Distinguishing different classes of secondary relaxations from vapour deposited ultrastable glasses

Secondary relaxations persistent in the glassy state after structural arrest are especially relevant for the properties of the glass. A major thrust in research in dynamics of glass-forming liquids is to identify what secondary relaxations exhibit a connection to the structural relaxation and are hence more relevant. Via the Coupling Model, secondary relaxations having such connection have Read more about Distinguishing different classes of secondary relaxations from vapour deposited ultrastable glasses[…]

Secondary relaxation in ultrastable etoricoxib: evidence of correlation with structural relaxation

Secondary relaxations are fundamental for their impact in the properties of glasses and for their inseparable connection to the structural relaxation. Understanding their density dependence and aging behavior is key to fully address the nature of glasses. Ultrastable glasses establish a new benchmark to study the characteristics of secondary relaxations, since their enthalpy and density Read more about Secondary relaxation in ultrastable etoricoxib: evidence of correlation with structural relaxation[…]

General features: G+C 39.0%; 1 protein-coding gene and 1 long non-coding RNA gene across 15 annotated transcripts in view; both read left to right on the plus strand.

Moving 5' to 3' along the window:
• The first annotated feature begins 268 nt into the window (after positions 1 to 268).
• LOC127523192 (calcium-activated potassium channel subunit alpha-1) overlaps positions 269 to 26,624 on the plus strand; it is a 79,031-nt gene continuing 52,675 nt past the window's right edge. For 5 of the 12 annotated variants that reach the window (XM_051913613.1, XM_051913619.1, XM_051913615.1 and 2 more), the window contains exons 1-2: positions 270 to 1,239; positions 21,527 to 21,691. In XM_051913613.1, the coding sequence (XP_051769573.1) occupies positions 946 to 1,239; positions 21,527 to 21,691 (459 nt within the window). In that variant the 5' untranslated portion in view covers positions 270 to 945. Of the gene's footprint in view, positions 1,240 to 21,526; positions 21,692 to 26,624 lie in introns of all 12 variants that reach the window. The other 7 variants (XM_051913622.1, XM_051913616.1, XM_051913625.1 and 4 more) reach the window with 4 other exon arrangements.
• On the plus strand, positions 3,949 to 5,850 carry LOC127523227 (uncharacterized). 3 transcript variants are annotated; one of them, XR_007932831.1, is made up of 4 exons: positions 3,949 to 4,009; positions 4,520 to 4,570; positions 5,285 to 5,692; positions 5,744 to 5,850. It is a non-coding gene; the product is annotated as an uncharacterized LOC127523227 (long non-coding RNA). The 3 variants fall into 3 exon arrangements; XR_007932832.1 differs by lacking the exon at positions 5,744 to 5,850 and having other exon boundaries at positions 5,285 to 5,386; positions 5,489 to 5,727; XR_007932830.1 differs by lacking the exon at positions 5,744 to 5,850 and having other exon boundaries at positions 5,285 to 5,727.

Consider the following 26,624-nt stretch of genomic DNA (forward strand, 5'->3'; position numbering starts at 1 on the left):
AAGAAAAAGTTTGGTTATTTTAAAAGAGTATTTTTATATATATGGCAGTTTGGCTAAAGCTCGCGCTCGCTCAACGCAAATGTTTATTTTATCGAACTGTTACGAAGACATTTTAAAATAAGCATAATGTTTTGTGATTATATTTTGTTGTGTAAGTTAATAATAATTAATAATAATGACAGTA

Why is surface diffusion the same in ultrastable, ordinary, aged, and ultrathin molecular glasses?

Recently Fakhraai and coworkers measured surface diffusion in ultrastable glass produced by vapor deposition, ordinary glass with and without physical aging, and ultrathin films of the same molecular glass-former, N,N′-bis(3-methylphenyl)-N,N′-diphenylbenzidine (TPD). Diffusion on the surfaces of all these glasses is greatly enhanced compared with the bulk diffusion similar to that previously found by others, but remarkably Read more about Why is surface diffusion the same in ultrastable, ordinary, aged, and ultrathin molecular glasses?[…]